Despite the fact that the presence of multiple large plasmids is a defining feature of extraintestinal pathogenic Escherichia coli (ExPEC), such as avian pathogenic E. coli (APEC), and despite the fact that these bacteria pose a considerable threat to both human and animal health, characterization of these plasmids is still limited. In this study, after successfully curing APEC of its plasmids, we were able to investigate, for the first time, the contribution to virulence of three plasmids, pAPEC-1 (103 kb), pAPEC-2 (90 kb), and pAPEC-3 (60 kb), from APEC strain χ7122 individually as well as in all combinations in the wild-type background. Characterization of the different strains revealed unique features of APEC virulence. In vivo assays showed that curing the three plasmids resulted in severe attenuation of virulence. The presence of different plasmids and combinations of plasmids resulted in strains with different pathotypes and levels of virulence, reflecting the diversity of APEC strains associated with colibacillosis in chickens. Unexpectedly, our results associated the decrease in growth of some strains in some media with the virulence of APEC, and the mechanism was associated with some combinations of plasmids that included pAPEC-1. This study provided new insights into the roles of large plasmids in the virulence, growth, and evolution of APEC by showing for the first time that both the nature of plasmids and combinations of plasmids have an effect on these phenomena. It also provided a plausible explanation for some of the conflicting results related to the virulence of ExPEC strains. This study should help us understand the virulence of other ExPEC strains and design more efficient infection control strategies.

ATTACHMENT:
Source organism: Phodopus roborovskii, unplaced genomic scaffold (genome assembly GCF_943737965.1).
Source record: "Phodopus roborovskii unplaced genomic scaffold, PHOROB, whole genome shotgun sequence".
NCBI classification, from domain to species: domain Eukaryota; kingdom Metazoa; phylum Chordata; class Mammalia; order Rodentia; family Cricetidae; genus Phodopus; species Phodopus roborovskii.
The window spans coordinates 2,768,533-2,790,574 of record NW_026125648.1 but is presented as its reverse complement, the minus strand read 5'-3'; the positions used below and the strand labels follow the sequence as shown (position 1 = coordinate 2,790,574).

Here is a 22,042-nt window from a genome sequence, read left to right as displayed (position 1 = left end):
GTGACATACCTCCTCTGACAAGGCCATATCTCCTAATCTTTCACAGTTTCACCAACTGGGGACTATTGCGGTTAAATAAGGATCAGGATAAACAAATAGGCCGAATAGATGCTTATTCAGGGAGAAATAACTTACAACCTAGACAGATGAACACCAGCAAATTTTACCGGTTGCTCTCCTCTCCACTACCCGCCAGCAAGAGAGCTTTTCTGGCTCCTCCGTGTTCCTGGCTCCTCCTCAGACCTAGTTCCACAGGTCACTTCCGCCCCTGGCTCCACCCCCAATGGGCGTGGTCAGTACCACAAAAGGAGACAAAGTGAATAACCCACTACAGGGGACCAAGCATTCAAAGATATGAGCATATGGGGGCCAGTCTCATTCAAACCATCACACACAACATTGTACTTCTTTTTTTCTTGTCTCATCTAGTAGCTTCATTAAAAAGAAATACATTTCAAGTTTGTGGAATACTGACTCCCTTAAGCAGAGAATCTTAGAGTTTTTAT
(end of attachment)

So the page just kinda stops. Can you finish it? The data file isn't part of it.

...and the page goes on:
ASJC Scopus subject areas
- Infectious Diseases